Democratic Underground

Impeach the Supreme Court Five
by Joseph Nagarya
Impeach the Supreme Court Five

While I appreciate that finally millions are standing up against an injustice -- in this instance theft of the election -- I can't ignore that those now standing up are mostly doing so because the injustice affects them directly. Traditionally, when it affected someone else, those now standing up went about their lives. It wasn't "their" injustice. Even after Martin Luther King, Jr. said, "Injustice anywhere is a threat to justice everywhere." Perhaps he was being tactful, as that can be said more accurately: an injury to anyone anywhere is an injury to everyone everywhere."

And the imprecisions of the legal facts proliferate and get perpetuated. "Stolen democracy". A thief steals that which has value to the thief. By contrast, and obviously, democracy has no value to Bush, et al. Recall James Baker, III's demagogic denunciation of the FL Supreme Court when it ordered votes be counted: "It's a sad day," he said, "for democracy." In contrary reality, democracy is counting votes. Our democracy was not "stolen." During arguments for Bush v. Gore, Scalia said there is no right to vote for president. At Princeton the other day he was more clear and comprehensive: "The Constitution protects against the will of the people."

Bush, et al., Scalia -- these are not people who "steal" democracy. In proper terms, they nullified democracy.

And then there's the proliferation of details, posted by one, borrowed and expanded upon by another, about how the Bush v. Gore acted unconstitutionally by stopping the counting of 60,000 votes -- stop. Has no one read the Constitution? Or is that "boring" as compared with confused "self-expression"? It isn't all that complicated; one needn't look beyond the Constitution to find the Bush v. Gore majority impeachable --

First, the Constitution gave the power and authority to resolve presidential election disputes exclusively to Congress. Second, the Constitution allows judicial officers, including US Supreme Court members, to serve "during good behavior". Third, it requires those members to swear an oath to "uphold the Constitution and laws".

Compare those facts with these: by staying the vote-counting, those Court members who did so knowingly -- they are all lawyers -- usurped powers and authorities given by the Constitution exclusively to Congress, thus violated separation of powers, and violated their oath to uphold Constitution and laws. Those are sufficient grounds to impeach and remove.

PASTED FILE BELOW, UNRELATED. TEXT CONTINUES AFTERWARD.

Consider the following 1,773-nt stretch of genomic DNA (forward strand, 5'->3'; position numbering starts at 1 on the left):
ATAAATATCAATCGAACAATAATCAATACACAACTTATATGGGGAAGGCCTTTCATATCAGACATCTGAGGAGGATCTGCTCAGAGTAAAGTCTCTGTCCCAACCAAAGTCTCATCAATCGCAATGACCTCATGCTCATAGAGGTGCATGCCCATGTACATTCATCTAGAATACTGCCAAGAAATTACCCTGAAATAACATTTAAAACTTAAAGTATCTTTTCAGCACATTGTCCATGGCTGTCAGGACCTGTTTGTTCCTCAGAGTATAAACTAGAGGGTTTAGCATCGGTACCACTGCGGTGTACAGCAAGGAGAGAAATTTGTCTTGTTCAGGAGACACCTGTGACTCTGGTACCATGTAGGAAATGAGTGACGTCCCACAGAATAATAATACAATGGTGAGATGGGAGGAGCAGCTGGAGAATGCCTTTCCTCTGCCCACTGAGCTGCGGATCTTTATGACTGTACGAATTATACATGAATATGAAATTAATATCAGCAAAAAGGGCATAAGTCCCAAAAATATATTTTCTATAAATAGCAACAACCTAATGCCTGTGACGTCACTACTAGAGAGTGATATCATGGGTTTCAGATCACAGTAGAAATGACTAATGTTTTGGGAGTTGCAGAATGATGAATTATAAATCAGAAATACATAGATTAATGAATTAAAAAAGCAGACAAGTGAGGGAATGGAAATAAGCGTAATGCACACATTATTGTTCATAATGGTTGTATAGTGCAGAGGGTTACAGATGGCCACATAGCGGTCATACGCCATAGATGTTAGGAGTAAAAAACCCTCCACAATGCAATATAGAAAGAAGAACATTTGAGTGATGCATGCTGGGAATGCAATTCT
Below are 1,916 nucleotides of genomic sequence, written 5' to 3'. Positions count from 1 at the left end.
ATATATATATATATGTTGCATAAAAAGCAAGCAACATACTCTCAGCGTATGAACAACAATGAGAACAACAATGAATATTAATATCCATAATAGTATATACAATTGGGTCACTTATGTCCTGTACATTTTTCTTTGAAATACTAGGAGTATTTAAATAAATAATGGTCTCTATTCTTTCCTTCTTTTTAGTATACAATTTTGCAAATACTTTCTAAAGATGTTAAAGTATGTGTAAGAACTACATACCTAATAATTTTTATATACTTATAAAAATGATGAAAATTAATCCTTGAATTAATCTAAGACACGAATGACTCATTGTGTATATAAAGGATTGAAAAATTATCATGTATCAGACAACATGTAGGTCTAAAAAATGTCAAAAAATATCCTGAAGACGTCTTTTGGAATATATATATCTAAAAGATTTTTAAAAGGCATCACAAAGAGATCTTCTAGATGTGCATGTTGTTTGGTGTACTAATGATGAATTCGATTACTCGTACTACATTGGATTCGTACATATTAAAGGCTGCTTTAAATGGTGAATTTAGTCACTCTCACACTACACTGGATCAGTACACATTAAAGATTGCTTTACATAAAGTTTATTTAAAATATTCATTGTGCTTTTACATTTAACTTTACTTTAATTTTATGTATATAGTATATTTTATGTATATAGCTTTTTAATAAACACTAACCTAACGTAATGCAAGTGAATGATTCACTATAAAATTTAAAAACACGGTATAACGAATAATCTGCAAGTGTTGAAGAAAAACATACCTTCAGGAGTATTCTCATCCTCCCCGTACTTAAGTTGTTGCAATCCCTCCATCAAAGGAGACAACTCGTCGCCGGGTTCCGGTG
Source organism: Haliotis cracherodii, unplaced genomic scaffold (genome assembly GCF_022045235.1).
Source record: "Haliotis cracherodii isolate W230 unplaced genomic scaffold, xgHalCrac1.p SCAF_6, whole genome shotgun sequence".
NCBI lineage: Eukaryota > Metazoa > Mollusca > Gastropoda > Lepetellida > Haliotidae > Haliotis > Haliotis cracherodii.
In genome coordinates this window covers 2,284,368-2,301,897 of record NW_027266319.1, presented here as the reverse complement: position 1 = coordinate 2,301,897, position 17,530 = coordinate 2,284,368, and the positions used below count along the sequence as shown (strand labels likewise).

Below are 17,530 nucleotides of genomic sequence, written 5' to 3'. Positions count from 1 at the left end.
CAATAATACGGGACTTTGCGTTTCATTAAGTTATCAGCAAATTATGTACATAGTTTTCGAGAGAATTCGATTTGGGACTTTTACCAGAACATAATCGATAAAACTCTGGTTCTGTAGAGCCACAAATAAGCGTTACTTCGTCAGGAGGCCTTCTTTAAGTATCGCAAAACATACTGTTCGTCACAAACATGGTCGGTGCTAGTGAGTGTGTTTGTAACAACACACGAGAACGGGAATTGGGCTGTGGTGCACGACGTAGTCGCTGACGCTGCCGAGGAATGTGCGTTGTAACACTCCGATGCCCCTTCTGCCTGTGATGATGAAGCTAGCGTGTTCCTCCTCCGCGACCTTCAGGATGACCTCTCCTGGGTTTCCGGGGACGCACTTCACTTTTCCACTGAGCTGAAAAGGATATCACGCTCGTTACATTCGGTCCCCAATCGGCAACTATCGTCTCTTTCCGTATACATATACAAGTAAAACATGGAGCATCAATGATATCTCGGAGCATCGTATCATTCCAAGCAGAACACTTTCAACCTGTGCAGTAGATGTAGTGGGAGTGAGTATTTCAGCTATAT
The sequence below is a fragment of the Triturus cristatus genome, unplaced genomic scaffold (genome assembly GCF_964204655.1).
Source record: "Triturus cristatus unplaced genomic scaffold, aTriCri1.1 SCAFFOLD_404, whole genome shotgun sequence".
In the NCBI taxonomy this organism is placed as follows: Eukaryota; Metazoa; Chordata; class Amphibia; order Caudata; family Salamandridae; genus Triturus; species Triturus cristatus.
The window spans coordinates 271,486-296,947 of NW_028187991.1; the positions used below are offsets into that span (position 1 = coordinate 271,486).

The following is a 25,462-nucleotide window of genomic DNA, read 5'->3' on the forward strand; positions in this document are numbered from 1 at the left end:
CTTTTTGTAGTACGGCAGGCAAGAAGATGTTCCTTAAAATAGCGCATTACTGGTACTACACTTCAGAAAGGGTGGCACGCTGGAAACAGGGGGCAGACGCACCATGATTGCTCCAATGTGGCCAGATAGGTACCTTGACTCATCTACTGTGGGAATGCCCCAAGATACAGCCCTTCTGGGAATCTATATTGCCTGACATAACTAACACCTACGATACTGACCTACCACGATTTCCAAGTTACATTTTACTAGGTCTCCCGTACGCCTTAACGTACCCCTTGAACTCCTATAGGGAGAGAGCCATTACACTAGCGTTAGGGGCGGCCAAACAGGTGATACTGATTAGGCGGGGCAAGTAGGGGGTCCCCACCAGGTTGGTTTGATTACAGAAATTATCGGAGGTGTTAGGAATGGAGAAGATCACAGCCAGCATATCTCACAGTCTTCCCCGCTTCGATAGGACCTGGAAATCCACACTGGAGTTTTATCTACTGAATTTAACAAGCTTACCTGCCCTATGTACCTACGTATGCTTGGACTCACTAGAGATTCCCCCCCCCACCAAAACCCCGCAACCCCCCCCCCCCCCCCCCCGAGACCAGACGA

And there's so much playing into the hands of such as Scalia. He said, again, "The constitution is to protect against the will of the people." That view is from the 1700s; it precedes the Civil War and 13th, 14th, and 15th Amendment, which Amendments considerably alter the "original intent" he is asserting. And yet those who've read far too little (as with the essay on this site which both misrepresents the Framers views and is as incognizant of those Amendments as Scalia) write screeds which agree with Scalia. And then those who also have read too little read it, believe it, and thus conclude that Scalia is correct, and thus Bush v. Gore is acceptable, when instead it is lawless.

Oh, yes: when the Supreme Court accepted Bush v. Gore for argument, and again when it handed down that decision, it twice more usurped Congress' exclusively powers and authorities, violated separation of powers, and its oath to uphold Constitution and laws.

Doubtless this criticism will be rejected out of hand because it doesn't entirely support the views already posted; and, because not written by whomever runs the site. So be it. I know the election was stolen, that the 5 Supreme Court members need be impeached -- and that fact is more easily grasped by those not having legal education if one sticks with the principle "KISS" -- and removed. And that the Bush gang needs to be removed from the now-not-so-White House (legal "technicality": can one impeach a "president" who did not win the election? or must one use a different process? Does one first have to prove the election was stolen -- that being a felony, a "high crime"?). I also know that matters are made more complicated than necessary by getting lost amid the trees/details instead of actually reading the Constitution; then the details of the decision become nearly irrelevant as to content.


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